“Most of the people who lived in Preston Place were older,” Dickson said, when it was his turn to speak. “And this was their home. So what we're hoping for is that we move forward.”

    The zoning issue is more humanitarian than political, he said.

    “The longer we wait, the more risk there is that people will die before they recoup their investment,” Dickson said.

    Fight heats up

    But the stakes were high, and the politics began to heat up.

    Miller, known as a combative politician in her decade at City Hall, accused Gates of scrapping the task force’s plan after Preston Place burned down.

    The former mayor said Gates told her and others that developers could not build anything economically viable within the four-story limitations set out in the area plan.

    Gates said she hasn’t scrapped the area plan and that “Laura is sharing wrong information.” The area plan was also a vision, not zoning law, Gates said.

    She said the only way to redevelop the old Preston Place site without making a zoning change would be to rebuild the condominiums with exactly the same number of  units with the same configuration. Otherwise, all six properties covered under PD-15 have to agree to changes.

    That setup was a recipe for nothing to ever be done, Gates said, because the other properties within the PD-15 area couldn’t agree on any changes. 

    City gets involved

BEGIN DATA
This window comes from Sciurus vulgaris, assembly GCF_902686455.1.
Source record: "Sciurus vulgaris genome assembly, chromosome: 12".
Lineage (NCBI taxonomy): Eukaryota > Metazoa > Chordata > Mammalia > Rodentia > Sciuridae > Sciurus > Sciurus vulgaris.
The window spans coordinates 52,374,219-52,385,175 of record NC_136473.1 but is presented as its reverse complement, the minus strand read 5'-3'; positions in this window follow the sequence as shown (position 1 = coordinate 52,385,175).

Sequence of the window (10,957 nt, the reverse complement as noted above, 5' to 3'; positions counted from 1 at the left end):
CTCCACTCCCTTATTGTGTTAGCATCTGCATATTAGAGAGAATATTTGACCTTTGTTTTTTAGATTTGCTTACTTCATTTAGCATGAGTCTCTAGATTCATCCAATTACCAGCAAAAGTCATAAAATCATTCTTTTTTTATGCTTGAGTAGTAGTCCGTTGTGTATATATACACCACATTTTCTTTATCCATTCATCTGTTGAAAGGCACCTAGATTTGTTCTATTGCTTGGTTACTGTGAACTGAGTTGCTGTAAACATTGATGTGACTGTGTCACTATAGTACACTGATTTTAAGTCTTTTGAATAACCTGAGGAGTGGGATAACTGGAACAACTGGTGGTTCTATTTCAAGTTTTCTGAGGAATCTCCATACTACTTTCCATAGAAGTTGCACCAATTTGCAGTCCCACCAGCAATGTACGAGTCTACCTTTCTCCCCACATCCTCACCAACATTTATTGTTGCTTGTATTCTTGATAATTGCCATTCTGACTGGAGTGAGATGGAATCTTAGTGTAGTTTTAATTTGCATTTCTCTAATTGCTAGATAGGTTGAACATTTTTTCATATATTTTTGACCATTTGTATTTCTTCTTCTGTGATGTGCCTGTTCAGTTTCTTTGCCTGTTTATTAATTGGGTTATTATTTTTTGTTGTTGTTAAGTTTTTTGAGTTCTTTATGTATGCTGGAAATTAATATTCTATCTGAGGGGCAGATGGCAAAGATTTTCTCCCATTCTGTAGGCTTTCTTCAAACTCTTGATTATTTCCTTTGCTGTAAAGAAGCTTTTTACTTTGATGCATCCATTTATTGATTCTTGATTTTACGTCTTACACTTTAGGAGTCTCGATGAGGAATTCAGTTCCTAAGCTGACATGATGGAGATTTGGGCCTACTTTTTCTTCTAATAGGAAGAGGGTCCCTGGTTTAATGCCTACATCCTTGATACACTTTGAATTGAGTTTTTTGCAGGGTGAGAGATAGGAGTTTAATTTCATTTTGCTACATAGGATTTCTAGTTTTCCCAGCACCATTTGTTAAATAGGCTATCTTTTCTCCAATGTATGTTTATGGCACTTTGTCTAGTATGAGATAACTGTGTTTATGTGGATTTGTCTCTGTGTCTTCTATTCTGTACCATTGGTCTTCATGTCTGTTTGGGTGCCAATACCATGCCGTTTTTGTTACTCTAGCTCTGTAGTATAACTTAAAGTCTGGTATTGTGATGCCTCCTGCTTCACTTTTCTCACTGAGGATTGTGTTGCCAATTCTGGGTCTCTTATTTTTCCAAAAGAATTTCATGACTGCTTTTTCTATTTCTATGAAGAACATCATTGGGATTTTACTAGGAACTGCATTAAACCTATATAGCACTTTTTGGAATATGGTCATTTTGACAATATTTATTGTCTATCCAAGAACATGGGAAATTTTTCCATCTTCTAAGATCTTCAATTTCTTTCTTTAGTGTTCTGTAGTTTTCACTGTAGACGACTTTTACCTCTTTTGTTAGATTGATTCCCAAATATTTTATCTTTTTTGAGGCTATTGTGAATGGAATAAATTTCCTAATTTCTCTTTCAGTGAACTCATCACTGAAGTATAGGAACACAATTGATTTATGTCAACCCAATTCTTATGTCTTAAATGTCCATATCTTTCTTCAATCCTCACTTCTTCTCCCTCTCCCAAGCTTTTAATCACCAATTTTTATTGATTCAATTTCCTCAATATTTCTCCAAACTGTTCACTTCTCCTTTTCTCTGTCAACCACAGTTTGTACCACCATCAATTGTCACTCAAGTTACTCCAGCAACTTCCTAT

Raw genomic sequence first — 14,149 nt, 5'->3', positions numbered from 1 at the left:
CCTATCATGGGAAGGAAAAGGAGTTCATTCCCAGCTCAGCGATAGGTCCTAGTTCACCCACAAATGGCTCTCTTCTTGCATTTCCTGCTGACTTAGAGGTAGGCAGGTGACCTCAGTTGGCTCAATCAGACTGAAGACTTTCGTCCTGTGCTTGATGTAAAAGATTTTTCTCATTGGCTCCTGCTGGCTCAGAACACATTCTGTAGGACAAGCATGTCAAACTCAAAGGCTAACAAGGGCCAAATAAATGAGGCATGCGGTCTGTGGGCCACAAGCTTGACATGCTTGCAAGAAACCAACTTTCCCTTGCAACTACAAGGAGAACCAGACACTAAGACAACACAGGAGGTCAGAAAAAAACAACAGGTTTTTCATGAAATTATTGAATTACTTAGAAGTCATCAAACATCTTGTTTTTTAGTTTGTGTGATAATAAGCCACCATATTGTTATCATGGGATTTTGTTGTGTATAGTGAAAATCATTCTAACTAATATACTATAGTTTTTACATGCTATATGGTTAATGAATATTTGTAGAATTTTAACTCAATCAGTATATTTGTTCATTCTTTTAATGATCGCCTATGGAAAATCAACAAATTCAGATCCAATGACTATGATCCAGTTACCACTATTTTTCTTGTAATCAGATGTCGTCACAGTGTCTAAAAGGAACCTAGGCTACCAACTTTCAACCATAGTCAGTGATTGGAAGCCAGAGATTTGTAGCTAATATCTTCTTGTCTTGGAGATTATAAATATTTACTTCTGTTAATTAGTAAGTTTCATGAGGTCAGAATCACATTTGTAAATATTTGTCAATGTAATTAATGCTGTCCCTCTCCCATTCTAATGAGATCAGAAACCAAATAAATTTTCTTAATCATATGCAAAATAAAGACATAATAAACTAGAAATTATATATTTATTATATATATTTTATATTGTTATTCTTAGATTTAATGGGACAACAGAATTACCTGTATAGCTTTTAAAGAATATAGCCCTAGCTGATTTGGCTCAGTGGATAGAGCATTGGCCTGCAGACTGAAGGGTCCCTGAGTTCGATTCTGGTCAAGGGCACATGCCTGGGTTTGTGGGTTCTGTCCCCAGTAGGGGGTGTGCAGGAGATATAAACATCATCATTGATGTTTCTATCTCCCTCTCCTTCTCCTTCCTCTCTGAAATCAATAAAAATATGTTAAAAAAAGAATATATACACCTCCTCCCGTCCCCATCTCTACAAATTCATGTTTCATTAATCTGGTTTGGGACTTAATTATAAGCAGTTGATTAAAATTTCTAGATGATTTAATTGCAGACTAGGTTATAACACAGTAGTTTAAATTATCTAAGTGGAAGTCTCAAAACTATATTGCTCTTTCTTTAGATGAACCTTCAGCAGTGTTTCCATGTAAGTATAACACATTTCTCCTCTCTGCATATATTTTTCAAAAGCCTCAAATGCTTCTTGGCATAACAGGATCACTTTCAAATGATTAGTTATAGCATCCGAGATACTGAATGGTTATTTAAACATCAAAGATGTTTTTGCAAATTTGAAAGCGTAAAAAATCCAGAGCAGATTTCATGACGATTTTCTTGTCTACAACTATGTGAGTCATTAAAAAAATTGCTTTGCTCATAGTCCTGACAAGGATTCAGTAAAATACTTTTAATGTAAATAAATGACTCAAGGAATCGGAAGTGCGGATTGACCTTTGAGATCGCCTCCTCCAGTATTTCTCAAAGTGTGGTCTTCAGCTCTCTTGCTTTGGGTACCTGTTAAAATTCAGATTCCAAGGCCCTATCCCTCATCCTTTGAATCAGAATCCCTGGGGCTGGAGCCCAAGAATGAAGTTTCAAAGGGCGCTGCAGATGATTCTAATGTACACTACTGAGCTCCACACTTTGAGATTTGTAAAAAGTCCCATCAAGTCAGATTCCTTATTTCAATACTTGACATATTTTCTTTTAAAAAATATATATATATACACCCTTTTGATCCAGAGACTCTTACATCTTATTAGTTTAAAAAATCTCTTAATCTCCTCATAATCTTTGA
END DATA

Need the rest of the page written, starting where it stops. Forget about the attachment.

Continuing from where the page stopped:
After Gates’ neighborhood steering committee couldn’t reach an agreement last spring, the council member and city staff then launched a process called an authorized hearing. Under the authorized hearing process, city planners hold public hearings and make recommendations on appropriate zoning to the City Plan Commission.

    Gates’ idea was to “tackle new zoning for the whole area” rather than just Preston Place.

    But Miller opposed the authorized hearing process in a letter to Gates dated May 11, 2018, that was also signed by several supporters, including former council members Donna Blumer and Mitchell Rasansky.

    “As you know, the community of homeowners living in the vicinity of Preston Center is highly concerned about any increase in density or traffic,” Miller wrote. Developers want to “build big,” the letter stated, but “it is the surrounding neighbors who have to live with the consequences.”

    One of those developers, Provident Realty, spoke to the steering committee about Preston Place. “We’re working with Provident as the city process proceeds,” said Preston Place Homeowners Association Board president Arnold Spencer.

    Spencer declined to provide details, and Provident leaders couldn’t be reached for comment. He said Preston Place owners want to incorporate sustainable development and environment-friendly designs and respect their neighbors' positions.

    The city's plan would nearly double the allowable units per acre — up to 90 rather than the current 52 — and give developers more units if they set aside some as affordable housing. Some parts of the development could be up to about 20 stories high.

    A concrete slab, all that remains of Preston Place Condominiums, which was destroyed by a fire, is seen in at 6225 W. Northwest Highway on March 8, 2019, in Dallas.  Preston Tower is in the background. (Ryan Michalesko/Staff Photographer)

    Gates, in an interview, said the density for PD-15 "makes sense because you'll get a better quality project."